Geothermal heat pumps, also referred to as ground source, earth-coupled, or geoexchange heat pumps use the earth’s ambient temperature to provide heating, cooling and hot water to homes and businesses as opposed to air-source or water-source heat pumps.  Geothermal heat pumps use a combination of underground loops and ground heat exchangers to capture heat from or dissipate heat to the ground.

How do geothermal heat pumps (and cooling) work?

The process of converting energy from the ground to heat your home begins with collecting low grade heat from an underground loop that is fed into a heat exchanger called an evaporator.  Within the evaporator a special refrigerant acts as a heat transfer fluid.  The heat from the ground loop boils the fluid turning it into a gas.  The gas moves into a compressor where it’s put under pressure increasing its temperature.  The gas flows into a second heat exchanger called a condenser, which delivers water to the space heating and supplemental hot water systems.  The gas turns back into liquid after the heat is transferred.  The liquid passes through an expansion valve reducing pressure and temperature before the cycle starts over.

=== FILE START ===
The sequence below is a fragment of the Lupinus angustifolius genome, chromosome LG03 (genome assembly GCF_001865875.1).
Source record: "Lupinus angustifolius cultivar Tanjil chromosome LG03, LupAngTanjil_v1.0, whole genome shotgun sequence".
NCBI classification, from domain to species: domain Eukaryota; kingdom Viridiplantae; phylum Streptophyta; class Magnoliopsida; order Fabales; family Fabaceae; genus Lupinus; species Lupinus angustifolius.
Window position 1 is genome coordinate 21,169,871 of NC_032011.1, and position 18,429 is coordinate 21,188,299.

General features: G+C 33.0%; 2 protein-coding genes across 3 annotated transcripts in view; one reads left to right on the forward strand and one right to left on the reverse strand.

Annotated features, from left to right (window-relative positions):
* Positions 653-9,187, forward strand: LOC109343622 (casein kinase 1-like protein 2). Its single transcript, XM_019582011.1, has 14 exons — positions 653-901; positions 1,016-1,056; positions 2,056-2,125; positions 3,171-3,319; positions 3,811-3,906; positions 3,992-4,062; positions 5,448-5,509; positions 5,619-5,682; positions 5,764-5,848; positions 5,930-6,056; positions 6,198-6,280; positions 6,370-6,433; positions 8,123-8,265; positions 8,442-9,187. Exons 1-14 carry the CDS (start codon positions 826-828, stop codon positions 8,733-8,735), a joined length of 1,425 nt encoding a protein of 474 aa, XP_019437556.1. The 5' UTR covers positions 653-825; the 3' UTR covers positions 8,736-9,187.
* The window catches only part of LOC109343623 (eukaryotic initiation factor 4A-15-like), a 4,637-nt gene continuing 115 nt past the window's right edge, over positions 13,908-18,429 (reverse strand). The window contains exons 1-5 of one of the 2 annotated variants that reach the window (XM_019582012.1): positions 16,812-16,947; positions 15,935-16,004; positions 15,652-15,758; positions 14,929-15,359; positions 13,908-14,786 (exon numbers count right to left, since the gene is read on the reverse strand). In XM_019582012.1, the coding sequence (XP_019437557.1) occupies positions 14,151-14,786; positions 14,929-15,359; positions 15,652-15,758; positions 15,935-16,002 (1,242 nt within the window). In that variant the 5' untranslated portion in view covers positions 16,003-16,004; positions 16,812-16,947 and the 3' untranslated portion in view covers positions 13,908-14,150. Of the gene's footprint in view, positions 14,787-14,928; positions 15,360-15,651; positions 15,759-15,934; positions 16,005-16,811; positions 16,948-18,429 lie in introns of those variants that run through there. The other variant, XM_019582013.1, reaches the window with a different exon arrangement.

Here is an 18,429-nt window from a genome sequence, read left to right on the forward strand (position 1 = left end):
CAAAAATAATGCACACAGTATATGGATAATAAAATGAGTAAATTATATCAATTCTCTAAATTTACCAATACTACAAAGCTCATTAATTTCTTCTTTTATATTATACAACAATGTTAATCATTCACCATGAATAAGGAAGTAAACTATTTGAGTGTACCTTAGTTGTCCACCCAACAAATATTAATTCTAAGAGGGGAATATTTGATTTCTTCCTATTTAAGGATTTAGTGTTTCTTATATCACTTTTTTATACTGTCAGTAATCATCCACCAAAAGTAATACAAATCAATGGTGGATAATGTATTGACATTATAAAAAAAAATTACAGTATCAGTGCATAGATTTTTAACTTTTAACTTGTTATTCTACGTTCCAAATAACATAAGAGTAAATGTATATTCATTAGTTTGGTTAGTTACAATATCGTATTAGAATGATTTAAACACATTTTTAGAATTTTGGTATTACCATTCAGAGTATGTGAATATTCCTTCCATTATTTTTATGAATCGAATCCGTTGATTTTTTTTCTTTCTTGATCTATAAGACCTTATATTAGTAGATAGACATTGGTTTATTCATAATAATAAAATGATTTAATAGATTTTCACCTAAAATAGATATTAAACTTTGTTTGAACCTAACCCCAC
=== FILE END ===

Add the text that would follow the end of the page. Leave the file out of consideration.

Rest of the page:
So, how does geothermal cooling work?  

During hotter months, the system effectively is reversed.  Your heat pump removes heat from the air circulating in your home and transfers that heat back to the refrigerant, which is dissipated back into the ground pushing cool dehumidified air back into your home. Pushing the heat into the ground has distinct benefits over a traditional heat pump or air conditioner. In the summer months when the air outside is already filled with heat, it becomes harder for these devices to operate. They get less efficient when you need them to get more efficient. The consistent underground temperatures help the geothermal system operate more efficiently year round.

Source: U.S. Department of Energy

Geothermal heat pumps provide heating and cooling at a fraction of the energy required by traditional fossil fuel burning methods such as boilers or furnaces.